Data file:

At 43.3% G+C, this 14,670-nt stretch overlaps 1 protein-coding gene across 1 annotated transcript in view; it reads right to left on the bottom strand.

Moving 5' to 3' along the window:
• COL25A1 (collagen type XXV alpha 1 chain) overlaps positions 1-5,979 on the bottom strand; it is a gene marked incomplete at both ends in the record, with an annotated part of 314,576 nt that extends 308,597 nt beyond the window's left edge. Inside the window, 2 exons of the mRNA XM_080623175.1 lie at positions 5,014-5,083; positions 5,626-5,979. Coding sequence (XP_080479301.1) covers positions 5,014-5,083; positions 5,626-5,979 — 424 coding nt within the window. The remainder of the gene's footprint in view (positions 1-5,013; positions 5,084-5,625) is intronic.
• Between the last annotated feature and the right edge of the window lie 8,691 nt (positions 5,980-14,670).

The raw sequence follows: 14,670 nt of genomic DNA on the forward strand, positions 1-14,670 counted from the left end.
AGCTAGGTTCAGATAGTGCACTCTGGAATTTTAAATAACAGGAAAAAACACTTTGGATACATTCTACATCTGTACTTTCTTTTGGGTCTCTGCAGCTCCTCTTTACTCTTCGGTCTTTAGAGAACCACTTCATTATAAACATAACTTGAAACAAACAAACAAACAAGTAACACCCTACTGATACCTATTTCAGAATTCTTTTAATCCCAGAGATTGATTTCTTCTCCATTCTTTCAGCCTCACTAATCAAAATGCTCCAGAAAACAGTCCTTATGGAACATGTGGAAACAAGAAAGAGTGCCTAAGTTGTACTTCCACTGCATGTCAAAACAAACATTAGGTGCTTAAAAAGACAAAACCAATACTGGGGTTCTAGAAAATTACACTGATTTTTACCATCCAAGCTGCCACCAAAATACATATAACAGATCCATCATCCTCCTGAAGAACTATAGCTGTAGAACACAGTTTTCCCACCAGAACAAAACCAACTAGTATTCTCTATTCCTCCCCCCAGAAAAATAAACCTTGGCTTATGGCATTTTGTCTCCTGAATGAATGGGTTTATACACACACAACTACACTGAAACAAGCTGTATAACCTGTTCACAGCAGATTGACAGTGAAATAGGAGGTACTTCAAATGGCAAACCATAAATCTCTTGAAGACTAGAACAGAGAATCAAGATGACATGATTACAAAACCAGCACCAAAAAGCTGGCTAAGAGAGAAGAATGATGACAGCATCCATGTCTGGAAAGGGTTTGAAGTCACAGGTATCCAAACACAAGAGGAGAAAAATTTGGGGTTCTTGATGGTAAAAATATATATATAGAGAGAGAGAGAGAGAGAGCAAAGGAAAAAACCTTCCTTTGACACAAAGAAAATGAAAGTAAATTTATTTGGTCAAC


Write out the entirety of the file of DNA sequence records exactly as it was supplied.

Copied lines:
At 43.3% G+C, this 14,670-nt stretch overlaps 1 protein-coding gene across 1 annotated transcript in view; it reads right to left on the bottom strand.

Moving 5' to 3' along the window:
• COL25A1 (collagen type XXV alpha 1 chain) overlaps positions 1-5,979 on the bottom strand; it is a gene marked incomplete at both ends in the record, with an annotated part of 314,576 nt that extends 308,597 nt beyond the window's left edge. Inside the window, 2 exons of the mRNA XM_080623175.1 lie at positions 5,014-5,083; positions 5,626-5,979. Coding sequence (XP_080479301.1) covers positions 5,014-5,083; positions 5,626-5,979 — 424 coding nt within the window. The remainder of the gene's footprint in view (positions 1-5,013; positions 5,084-5,625) is intronic.
• Between the last annotated feature and the right edge of the window lie 8,691 nt (positions 5,980-14,670).

The raw sequence follows: 14,670 nt of genomic DNA on the forward strand, positions 1-14,670 counted from the left end.
AGCTAGGTTCAGATAGTGCACTCTGGAATTTTAAATAACAGGAAAAAACACTTTGGATACATTCTACATCTGTACTTTCTTTTGGGTCTCTGCAGCTCCTCTTTACTCTTCGGTCTTTAGAGAACCACTTCATTATAAACATAACTTGAAACAAACAAACAAACAAGTAACACCCTACTGATACCTATTTCAGAATTCTTTTAATCCCAGAGATTGATTTCTTCTCCATTCTTTCAGCCTCACTAATCAAAATGCTCCAGAAAACAGTCCTTATGGAACATGTGGAAACAAGAAAGAGTGCCTAAGTTGTACTTCCACTGCATGTCAAAACAAACATTAGGTGCTTAAAAAGACAAAACCAATACTGGGGTTCTAGAAAATTACACTGATTTTTACCATCCAAGCTGCCACCAAAATACATATAACAGATCCATCATCCTCCTGAAGAACTATAGCTGTAGAACACAGTTTTCCCACCAGAACAAAACCAACTAGTATTCTCTATTCCTCCCCCCAGAAAAATAAACCTTGGCTTATGGCATTTTGTCTCCTGAATGAATGGGTTTATACACACACAACTACACTGAAACAAGCTGTATAACCTGTTCACAGCAGATTGACAGTGAAATAGGAGGTACTTCAAATGGCAAACCATAAATCTCTTGAAGACTAGAACAGAGAATCAAGATGACATGATTACAAAACCAGCACCAAAAAGCTGGCTAAGAGAGAAGAATGATGACAGCATCCATGTCTGGAAAGGGTTTGAAGTCACAGGTATCCAAACACAAGAGGAGAAAAATTTGGGGTTCTTGATGGTAAAAATATATATATAGAGAGAGAGAGAGAGAGAGCAAAGGAAAAAACCTTCCTTTGACACAAAGAAAATGAAAGTAAATTTATTTGGTCAAC